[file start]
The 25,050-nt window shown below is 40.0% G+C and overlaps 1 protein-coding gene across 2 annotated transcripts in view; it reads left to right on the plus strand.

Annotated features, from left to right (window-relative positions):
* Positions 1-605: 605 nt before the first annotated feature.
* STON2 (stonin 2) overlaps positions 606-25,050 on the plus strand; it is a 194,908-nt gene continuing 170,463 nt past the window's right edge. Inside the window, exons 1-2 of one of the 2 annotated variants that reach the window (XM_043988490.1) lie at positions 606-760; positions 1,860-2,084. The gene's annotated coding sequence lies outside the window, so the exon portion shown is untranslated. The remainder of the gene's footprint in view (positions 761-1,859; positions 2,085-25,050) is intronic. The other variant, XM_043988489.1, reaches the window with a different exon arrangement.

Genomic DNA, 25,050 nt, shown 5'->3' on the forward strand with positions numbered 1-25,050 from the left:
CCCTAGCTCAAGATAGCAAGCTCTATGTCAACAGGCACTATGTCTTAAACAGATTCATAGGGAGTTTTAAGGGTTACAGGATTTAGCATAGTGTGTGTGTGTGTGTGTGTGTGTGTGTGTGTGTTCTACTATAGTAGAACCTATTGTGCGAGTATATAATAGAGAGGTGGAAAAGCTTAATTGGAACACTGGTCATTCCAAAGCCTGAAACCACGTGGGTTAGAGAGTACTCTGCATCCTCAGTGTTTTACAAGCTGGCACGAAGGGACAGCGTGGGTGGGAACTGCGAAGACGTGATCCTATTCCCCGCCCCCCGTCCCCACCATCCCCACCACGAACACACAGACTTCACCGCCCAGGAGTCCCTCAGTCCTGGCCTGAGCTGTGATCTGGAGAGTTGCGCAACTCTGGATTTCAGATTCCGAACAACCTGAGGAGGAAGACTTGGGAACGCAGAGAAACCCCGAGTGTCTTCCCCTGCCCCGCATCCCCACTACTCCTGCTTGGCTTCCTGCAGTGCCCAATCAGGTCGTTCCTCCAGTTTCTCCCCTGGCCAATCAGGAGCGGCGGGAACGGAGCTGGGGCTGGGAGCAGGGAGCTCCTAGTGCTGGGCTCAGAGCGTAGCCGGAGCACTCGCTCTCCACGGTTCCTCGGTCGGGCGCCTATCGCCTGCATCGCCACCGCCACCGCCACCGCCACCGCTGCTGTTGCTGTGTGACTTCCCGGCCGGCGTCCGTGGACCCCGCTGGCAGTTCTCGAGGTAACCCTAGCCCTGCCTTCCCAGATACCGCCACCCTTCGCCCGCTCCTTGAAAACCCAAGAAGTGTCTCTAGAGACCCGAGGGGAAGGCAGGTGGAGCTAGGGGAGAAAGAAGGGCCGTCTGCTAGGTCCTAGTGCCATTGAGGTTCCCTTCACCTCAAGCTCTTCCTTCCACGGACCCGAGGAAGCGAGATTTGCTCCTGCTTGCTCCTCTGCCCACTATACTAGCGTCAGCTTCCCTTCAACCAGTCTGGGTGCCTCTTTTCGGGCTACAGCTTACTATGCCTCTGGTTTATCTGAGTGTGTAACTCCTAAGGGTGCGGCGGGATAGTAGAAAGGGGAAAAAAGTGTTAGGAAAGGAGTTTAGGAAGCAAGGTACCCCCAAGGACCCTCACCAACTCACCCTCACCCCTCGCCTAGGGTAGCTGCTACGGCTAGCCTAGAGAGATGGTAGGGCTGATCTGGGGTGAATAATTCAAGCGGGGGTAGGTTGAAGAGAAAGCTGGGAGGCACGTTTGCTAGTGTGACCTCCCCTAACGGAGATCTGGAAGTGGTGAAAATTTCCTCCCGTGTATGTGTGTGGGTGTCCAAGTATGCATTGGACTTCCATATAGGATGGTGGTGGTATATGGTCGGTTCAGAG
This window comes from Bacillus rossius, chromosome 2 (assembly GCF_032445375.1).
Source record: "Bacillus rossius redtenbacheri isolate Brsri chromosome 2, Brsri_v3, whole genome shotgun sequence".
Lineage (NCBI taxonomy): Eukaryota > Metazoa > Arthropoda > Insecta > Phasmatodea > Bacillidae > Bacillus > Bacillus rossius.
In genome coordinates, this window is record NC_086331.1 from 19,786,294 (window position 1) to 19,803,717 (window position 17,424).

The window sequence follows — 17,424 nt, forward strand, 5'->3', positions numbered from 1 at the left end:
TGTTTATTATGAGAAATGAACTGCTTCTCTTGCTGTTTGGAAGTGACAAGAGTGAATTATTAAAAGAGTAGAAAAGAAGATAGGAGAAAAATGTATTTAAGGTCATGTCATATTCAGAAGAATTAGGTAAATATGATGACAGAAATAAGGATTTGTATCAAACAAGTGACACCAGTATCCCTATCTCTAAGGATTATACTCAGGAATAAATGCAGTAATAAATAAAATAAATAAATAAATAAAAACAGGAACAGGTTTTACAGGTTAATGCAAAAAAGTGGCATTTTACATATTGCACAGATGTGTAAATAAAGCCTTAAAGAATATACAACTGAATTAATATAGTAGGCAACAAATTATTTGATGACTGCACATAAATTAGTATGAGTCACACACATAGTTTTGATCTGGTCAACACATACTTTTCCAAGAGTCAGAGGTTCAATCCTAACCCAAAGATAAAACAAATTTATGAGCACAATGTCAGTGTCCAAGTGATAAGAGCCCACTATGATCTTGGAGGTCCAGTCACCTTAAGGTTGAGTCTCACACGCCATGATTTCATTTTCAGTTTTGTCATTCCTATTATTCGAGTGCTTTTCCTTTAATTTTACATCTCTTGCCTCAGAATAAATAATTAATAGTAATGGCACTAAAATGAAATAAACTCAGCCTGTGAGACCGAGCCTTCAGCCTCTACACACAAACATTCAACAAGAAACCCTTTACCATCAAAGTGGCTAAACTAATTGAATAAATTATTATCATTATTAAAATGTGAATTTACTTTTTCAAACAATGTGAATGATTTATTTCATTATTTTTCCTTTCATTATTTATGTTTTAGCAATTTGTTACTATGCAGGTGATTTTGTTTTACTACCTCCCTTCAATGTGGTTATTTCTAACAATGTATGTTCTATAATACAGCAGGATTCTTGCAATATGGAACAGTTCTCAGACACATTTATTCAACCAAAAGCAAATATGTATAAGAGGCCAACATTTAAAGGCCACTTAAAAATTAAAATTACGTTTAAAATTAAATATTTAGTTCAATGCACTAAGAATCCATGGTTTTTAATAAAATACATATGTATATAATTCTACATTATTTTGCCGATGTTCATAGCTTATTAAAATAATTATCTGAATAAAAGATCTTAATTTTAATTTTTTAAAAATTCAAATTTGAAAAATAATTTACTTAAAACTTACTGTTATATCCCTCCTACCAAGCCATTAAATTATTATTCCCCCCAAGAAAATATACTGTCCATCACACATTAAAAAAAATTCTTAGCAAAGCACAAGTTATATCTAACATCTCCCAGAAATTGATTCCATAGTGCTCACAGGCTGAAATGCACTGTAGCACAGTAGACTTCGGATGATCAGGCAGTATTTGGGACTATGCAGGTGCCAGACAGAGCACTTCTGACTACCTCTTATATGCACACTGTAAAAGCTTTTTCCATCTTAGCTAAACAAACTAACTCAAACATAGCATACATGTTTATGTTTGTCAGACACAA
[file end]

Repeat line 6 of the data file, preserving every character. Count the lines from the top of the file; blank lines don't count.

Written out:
CCCTAGCTCAAGATAGCAAGCTCTATGTCAACAGGCACTATGTCTTAAACAGATTCATAGGGAGTTTTAAGGGTTACAGGATTTAGCATAGTGTGTGTGTGTGTGTGTGTGTGTGTGTGTGTGTTCTACTATAGTAGAACCTATTGTGCGAGTATATAATAGAGAGGTGGAAAAGCTTAATTGGAACACTGGTCATTCCAAAGCCTGAAACCACGTGGGTTAGAGAGTACTCTGCATCCTCAGTGTTTTACAAGCTGGCACGAAGGGACAGCGTGGGTGGGAACTGCGAAGACGTGATCCTATTCCCCGCCCCCCGTCCCCACCATCCCCACCACGAACACACAGACTTCACCGCCCAGGAGTCCCTCAGTCCTGGCCTGAGCTGTGATCTGGAGAGTTGCGCAACTCTGGATTTCAGATTCCGAACAACCTGAGGAGGAAGACTTGGGAACGCAGAGAAACCCCGAGTGTCTTCCCCTGCCCCGCATCCCCACTACTCCTGCTTGGCTTCCTGCAGTGCCCAATCAGGTCGTTCCTCCAGTTTCTCCCCTGGCCAATCAGGAGCGGCGGGAACGGAGCTGGGGCTGGGAGCAGGGAGCTCCTAGTGCTGGGCTCAGAGCGTAGCCGGAGCACTCGCTCTCCACGGTTCCTCGGTCGGGCGCCTATCGCCTGCATCGCCACCGCCACCGCCACCGCCACCGCTGCTGTTGCTGTGTGACTTCCCGGCCGGCGTCCGTGGACCCCGCTGGCAGTTCTCGAGGTAACCCTAGCCCTGCCTTCCCAGATACCGCCACCCTTCGCCCGCTCCTTGAAAACCCAAGAAGTGTCTCTAGAGACCCGAGGGGAAGGCAGGTGGAGCTAGGGGAGAAAGAAGGGCCGTCTGCTAGGTCCTAGTGCCATTGAGGTTCCCTTCACCTCAAGCTCTTCCTTCCACGGACCCGAGGAAGCGAGATTTGCTCCTGCTTGCTCCTCTGCCCACTATACTAGCGTCAGCTTCCCTTCAACCAGTCTGGGTGCCTCTTTTCGGGCTACAGCTTACTATGCCTCTGGTTTATCTGAGTGTGTAACTCCTAAGGGTGCGGCGGGATAGTAGAAAGGGGAAAAAAGTGTTAGGAAAGGAGTTTAGGAAGCAAGGTACCCCCAAGGACCCTCACCAACTCACCCTCACCCCTCGCCTAGGGTAGCTGCTACGGCTAGCCTAGAGAGATGGTAGGGCTGATCTGGGGTGAATAATTCAAGCGGGGGTAGGTTGAAGAGAAAGCTGGGAGGCACGTTTGCTAGTGTGACCTCCCCTAACGGAGATCTGGAAGTGGTGAAAATTTCCTCCCGTGTATGTGTGTGGGTGTCCAAGTATGCATTGGACTTCCATATAGGATGGTGGTGGTATATGGTCGGTTCAGAG